Attorneys from Western Mining Action Project and Western Watersheds Project represent Western Watersheds Project, Great Basin Resource Watch, Basin and Range Watch, and Wildlands Defense in the complaint.
- Western Watersheds Project is a nonprofit environmental conservation group dedicated to protecting and restoring wildlife and watersheds throughout the American West. “We have been very reasonable about this,” said Kelly Fuller, Energy and Mining Campaign Director for Western Watersheds Project. “We talked in good faith with the Bureau of Land Management and the mining company for several weeks, trying to negotiate an agreement that mining activities would not begin until the merits of this case could be heard by the court. But talks failed, which has left us no choice but to ask the court to step in and halt the destruction.”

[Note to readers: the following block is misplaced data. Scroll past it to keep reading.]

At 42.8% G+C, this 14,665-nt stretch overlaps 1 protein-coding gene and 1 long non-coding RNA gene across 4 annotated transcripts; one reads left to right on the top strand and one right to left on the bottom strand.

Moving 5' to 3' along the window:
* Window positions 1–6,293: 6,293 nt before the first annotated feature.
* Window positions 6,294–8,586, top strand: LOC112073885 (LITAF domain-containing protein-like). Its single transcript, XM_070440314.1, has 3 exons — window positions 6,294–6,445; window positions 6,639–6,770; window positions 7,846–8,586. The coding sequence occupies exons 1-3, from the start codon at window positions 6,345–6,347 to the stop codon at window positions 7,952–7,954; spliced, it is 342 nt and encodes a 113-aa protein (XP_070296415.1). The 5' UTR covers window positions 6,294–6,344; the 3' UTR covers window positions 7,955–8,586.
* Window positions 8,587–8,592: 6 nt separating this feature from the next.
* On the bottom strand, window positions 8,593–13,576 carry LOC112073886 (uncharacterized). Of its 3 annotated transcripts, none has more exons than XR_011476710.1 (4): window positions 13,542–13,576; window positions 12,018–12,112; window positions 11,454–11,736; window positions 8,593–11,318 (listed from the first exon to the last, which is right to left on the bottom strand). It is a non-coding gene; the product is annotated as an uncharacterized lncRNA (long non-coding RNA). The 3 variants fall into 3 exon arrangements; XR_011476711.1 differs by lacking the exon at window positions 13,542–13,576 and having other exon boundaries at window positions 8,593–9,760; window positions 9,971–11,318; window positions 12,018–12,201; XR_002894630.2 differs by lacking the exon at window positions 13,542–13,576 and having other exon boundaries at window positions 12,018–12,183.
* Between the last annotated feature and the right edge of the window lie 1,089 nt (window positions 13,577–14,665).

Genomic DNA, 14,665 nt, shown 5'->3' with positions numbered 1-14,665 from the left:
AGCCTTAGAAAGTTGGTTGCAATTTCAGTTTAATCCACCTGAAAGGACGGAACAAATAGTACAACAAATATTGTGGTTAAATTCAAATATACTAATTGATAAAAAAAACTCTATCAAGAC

- Great Basin Resource Watch is a nonprofit public interest organization that works with communities to protect their health, land, air, water, and wildlife of the Great Basin from the adverse effects of mining and resource extraction. “People in the affected communities have been calling for assurance that Thacker Pass will be protected during litigation,” said John Hadder, Executive Director of Great Basin Resource Watch. “If we do not act now, Lithium Nevada will destroy significant cultural areas and habitat before the courts will have determined whether the mine should be allowed under law.”